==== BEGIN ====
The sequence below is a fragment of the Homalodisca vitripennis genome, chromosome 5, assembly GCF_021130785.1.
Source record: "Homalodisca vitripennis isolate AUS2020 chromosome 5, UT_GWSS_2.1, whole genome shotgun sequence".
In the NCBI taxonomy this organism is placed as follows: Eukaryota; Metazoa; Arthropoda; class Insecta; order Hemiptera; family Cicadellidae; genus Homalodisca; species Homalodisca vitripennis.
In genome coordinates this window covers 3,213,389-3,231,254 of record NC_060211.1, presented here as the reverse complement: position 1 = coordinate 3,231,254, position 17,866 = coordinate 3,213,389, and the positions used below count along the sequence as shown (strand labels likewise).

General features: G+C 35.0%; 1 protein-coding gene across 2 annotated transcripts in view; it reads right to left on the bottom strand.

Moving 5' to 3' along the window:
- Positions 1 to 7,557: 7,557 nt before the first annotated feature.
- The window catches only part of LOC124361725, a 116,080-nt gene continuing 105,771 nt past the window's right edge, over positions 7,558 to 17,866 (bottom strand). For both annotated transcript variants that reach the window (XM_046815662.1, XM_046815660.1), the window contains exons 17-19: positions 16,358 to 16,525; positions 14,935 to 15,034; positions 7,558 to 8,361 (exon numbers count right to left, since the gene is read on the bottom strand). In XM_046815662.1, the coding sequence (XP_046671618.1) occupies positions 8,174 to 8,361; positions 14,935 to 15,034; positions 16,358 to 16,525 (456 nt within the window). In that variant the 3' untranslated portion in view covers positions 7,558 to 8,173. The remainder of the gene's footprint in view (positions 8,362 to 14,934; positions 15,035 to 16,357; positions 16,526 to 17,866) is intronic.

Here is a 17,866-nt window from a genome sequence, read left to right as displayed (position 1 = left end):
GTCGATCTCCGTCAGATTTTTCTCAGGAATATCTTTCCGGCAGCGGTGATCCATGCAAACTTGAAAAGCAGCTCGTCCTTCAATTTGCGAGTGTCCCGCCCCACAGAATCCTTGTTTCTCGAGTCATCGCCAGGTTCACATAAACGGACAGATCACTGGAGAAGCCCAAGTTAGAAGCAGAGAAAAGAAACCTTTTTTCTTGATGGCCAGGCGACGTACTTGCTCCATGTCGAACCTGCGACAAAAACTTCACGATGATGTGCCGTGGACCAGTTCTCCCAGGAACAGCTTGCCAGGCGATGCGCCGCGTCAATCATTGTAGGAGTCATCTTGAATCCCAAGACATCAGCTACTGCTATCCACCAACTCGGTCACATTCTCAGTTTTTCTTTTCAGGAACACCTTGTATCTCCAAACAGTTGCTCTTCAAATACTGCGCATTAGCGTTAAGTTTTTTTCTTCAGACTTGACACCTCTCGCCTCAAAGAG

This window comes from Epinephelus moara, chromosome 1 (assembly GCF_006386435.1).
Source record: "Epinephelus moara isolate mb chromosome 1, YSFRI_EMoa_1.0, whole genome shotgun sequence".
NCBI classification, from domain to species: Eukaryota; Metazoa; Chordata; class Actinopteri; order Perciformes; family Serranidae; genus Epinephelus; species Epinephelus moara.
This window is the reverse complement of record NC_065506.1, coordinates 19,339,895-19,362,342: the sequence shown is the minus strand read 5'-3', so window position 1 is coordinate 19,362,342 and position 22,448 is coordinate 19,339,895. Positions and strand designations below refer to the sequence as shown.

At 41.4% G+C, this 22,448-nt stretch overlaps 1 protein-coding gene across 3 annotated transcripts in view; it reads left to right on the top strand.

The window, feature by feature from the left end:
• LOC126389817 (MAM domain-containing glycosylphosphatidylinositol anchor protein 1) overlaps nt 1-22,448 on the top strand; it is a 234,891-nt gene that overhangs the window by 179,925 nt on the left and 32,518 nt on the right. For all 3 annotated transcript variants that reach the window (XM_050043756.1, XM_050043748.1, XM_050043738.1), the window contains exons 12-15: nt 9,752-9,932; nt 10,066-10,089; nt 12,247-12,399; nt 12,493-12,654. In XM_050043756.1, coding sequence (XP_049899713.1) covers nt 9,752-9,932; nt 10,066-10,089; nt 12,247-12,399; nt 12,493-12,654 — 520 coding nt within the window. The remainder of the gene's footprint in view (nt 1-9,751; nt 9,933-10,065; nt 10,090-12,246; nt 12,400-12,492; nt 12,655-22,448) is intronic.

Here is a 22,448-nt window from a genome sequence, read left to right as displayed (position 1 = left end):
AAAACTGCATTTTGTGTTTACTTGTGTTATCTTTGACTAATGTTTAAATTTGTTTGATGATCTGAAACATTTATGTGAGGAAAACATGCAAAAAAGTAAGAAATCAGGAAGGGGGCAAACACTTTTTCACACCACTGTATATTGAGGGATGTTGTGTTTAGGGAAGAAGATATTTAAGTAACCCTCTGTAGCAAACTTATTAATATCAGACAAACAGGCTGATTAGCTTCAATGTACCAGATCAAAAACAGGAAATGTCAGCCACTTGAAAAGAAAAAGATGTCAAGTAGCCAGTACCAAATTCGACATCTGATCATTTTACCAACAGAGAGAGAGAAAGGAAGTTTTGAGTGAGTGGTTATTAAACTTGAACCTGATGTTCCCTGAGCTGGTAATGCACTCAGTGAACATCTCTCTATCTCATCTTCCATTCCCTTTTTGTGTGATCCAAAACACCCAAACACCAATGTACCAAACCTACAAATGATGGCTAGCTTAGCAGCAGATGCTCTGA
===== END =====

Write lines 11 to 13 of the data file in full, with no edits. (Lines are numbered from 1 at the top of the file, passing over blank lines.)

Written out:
This window comes from Epinephelus moara, chromosome 1 (assembly GCF_006386435.1).
Source record: "Epinephelus moara isolate mb chromosome 1, YSFRI_EMoa_1.0, whole genome shotgun sequence".
NCBI classification, from domain to species: Eukaryota; Metazoa; Chordata; class Actinopteri; order Perciformes; family Serranidae; genus Epinephelus; species Epinephelus moara.